Early on in the talk, a distinction was made between problems where the bosonic modes coupled to the Fermi surface live at zero momenta (such as ferromagnetic or nemtic flcutuations) Vs those where they live at non-zero momenta (such as charge or spin density wave). Max mentioned that the former are relatively easier to tackle within the formalism to be described later on in the talk.

Next, Max described a few theoretical routes that lead to Fermi surfaces coupled to gapless bosons. One rather old example is that of half-filled Landau level where fermions are coupled to an internal U(1) gauge field (the same gauge field that leads to Chern-Simons term in the action). In this case the fermions are actually composite fermions that are obtained by binding two flux quanta to the electrons. Two another contexts where one obtains a similar looking (but different) low energy action are the problem of a metallic Fermi surface coupled to a Q = 0 order parameter (such as ferromagnetic or nematic fluctuations) and the case of a "spinon fermi surface" coupled to an internal gauge field. Here spinons refer to spin-1/2 neutral particles that formally arise when one expresses a spin operator using Schwinger fermions. The spinons take on their own life when the internal gauge field they are coupled to is in the deconfined phase (the gauge field arises because of the redundancy in the definition of spin operator).

One route to understand conventional Landau Fermi liquid theory is via renormalization group (using the work done in early 90's by R. Shankar and J. Polchinski), and it is a natural question if there is an RG approach to understand the theory of fermions coupled to gapless bosons. To set the stage for RG treatment of critical Fermi surface, Max gave a brief overview of RG for Fermi liquids. Here, one important point to note is that the low energy excitations in a Fermi liquid lie along a surface (as compared to a point e.g. for a gapless Goldstone mode) and therefore the RG thinning out of degrees of freedom needs to be accomplished along this whole surface. Since energy of particle-hole excitations scales differently parallel and perpendicular to the Fermi surface, this would have important consequences for the RG treatment of critical states as one would later see in the talk. Let us also note down the results that comes out of such an RG analysis of Fermi liquids: 1. The only relevant channels for four-fermion interaction are forward scattering and BCS scattering. 2. Forward scattering is marginal at all orders while BCS scattering is relevant (irrelevant) at second order for attractive (repulsive) interaction. 3. The fixed point theory can be solved exactly and (surprise!) the quasiparticles are infinitely long-lived. As Max mentioned, it would be interesing to consider perhaps the effect of irrelvant operators and derive the correct result for the self-energy (omega^2 log(omega) in D=2).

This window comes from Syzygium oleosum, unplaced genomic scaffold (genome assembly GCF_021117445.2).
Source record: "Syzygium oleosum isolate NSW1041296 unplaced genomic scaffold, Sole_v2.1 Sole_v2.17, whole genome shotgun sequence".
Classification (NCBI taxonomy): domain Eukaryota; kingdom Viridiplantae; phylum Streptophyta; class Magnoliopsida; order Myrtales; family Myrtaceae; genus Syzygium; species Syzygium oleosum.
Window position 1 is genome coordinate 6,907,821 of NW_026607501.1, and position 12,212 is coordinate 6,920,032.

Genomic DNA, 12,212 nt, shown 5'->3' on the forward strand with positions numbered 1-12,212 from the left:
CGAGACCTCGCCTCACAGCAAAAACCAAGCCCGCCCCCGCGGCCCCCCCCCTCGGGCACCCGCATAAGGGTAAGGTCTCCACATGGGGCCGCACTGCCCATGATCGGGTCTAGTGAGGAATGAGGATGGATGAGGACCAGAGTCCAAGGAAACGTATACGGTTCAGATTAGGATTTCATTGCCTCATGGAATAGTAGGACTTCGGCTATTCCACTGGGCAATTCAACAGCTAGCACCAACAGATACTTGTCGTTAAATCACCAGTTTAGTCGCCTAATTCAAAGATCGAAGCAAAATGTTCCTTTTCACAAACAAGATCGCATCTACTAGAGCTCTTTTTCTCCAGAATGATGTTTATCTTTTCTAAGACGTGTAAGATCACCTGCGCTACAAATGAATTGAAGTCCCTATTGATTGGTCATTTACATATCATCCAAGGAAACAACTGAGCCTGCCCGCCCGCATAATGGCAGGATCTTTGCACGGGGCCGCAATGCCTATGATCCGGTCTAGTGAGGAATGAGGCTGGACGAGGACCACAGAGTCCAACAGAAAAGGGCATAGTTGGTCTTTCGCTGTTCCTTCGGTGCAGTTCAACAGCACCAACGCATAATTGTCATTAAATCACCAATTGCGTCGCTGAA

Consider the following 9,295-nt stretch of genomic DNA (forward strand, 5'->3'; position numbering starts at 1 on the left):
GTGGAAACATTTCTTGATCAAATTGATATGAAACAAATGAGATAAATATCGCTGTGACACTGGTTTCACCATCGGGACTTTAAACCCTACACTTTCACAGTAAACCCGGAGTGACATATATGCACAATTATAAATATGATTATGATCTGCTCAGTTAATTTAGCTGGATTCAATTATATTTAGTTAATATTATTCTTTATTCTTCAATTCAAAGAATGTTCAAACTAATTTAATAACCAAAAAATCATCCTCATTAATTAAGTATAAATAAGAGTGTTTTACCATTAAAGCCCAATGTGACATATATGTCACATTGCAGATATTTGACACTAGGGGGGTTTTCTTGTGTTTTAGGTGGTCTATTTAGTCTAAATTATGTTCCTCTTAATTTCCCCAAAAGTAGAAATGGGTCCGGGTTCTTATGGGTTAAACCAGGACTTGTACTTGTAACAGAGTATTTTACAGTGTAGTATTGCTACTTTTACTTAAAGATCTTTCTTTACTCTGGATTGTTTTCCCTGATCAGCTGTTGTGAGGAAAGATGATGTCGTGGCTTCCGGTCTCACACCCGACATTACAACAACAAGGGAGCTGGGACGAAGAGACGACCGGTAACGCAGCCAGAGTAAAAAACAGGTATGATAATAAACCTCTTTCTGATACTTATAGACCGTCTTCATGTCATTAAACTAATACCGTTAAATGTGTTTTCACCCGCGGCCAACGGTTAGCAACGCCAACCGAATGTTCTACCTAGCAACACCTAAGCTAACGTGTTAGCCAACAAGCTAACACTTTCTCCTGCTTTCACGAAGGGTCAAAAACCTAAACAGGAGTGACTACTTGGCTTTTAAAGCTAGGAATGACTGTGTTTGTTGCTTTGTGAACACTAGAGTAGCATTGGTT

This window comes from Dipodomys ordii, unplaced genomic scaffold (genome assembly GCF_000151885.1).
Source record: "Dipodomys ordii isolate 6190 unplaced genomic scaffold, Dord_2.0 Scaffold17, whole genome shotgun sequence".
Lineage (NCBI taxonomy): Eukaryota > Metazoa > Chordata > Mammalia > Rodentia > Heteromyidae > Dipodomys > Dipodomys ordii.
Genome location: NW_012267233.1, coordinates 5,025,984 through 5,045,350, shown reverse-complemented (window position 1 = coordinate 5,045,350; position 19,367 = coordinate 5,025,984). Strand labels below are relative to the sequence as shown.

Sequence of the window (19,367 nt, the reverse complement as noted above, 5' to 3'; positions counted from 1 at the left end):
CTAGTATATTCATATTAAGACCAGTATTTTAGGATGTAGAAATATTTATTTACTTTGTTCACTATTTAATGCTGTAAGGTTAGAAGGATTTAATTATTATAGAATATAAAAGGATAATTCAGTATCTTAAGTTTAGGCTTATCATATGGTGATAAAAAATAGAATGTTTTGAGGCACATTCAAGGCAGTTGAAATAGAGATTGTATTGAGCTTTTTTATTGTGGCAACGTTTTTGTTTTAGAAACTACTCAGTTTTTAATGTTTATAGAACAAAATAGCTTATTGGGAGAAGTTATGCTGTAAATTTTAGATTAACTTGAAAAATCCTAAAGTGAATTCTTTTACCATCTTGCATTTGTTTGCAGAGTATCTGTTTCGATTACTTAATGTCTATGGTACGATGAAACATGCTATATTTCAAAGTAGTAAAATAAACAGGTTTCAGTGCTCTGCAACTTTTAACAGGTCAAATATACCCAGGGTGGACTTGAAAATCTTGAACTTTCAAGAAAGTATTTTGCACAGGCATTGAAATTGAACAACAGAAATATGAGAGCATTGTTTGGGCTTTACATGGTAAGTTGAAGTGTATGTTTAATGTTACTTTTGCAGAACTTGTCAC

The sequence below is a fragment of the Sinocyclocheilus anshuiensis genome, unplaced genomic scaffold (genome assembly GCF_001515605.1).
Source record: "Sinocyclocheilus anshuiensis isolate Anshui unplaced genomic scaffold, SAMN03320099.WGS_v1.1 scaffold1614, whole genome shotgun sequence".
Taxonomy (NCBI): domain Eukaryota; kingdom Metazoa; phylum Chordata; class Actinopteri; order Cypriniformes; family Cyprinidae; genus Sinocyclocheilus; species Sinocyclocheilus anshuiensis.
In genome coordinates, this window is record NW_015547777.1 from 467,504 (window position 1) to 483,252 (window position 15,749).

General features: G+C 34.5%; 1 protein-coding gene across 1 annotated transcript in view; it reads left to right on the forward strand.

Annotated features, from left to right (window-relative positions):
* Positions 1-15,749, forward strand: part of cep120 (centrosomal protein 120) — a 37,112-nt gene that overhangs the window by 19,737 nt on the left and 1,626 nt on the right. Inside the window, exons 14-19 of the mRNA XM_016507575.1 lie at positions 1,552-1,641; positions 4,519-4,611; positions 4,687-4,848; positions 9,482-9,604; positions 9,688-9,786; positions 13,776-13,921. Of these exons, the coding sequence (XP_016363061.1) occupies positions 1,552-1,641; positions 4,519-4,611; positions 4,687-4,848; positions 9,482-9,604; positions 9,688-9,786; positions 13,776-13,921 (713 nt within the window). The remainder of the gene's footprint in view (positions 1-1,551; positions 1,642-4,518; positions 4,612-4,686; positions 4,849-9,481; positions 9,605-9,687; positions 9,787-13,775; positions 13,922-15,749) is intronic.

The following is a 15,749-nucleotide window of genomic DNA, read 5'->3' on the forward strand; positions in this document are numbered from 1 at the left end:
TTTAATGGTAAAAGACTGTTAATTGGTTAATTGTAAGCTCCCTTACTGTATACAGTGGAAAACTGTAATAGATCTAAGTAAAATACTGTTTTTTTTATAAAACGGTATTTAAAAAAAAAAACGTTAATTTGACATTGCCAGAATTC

Having laid the ground, Max next moved to the main topic of his talk, the RG treatment for the critical Fermi states. Among other terms, the action consists of a transverse part of a dynamical boson field coupled to a fermion along the Fermi surface. A simple RPA calculation shows that the boson would be damped (this is called Landau damping in literature) and it's propagator would have a term |omega|/|q|. This has important consequences, since this means that the flcutuations of the boson are rather soft (z = 3) and if one calculates the feedback of these soft bosons on the fermions, one finds that for |omega| >> |k|^3, the fermion self-energy has a term |omega|^(2/3), that is, at this level of treatment, it is a non-Fermi liquid! One finds that it is the singular nature of forward scattering that has killed the Landau quasiparticles. Having gained some confidence that a non-Fermi liquid may be within sight, Max next described an RG treatment for this state. It turns out that for many purposes one can consider an approximate RG treatment where only patches on the opposite sides of the Fermi surface are coupled together. One interesting feature of this "two-patch theory" is that momenta along ('kx') and perpendicular ('ky') to the Fermi surface scale differently as alluded above. This is not very surprising since the energy cost for a particle hole excitation along and perpendicular to the Fermi surface scale differently. This anisotropic scaling also leads to an interesting "shift symmetry" between the momenta 'kx' and 'ky' that is akin to the usual Galilean symmetry between 'x' and 't'. In the RG treatment, one also needs to decide how to rescale the time and Max explained that it is most convenient to scale it so that the fermion gauge coupling is kept invariant under the RG transformations. This leads to a theory with dynamical exponent z = 3. Like any RG treatment, one needs a small parameter in the theory to make any sense of the RG, and one would think that having a large number of flavors of the fermion field might help. In fact, that is how the problem was addressed in late 80's and 90's and it was declared to be a closed problem with the above mentioned RPA results to be the answer in the large-N limit. However, as recently shown by Sung-Sik Lee, this does not quite work (for the reason Max would explain in part-2 of the talk) and one still ends up with a strongly coupled theory even at large N. In the next talk, Max would describe approaches that would help us get out this apparent quagmire, using the recent work done by Harvard and MIT groups.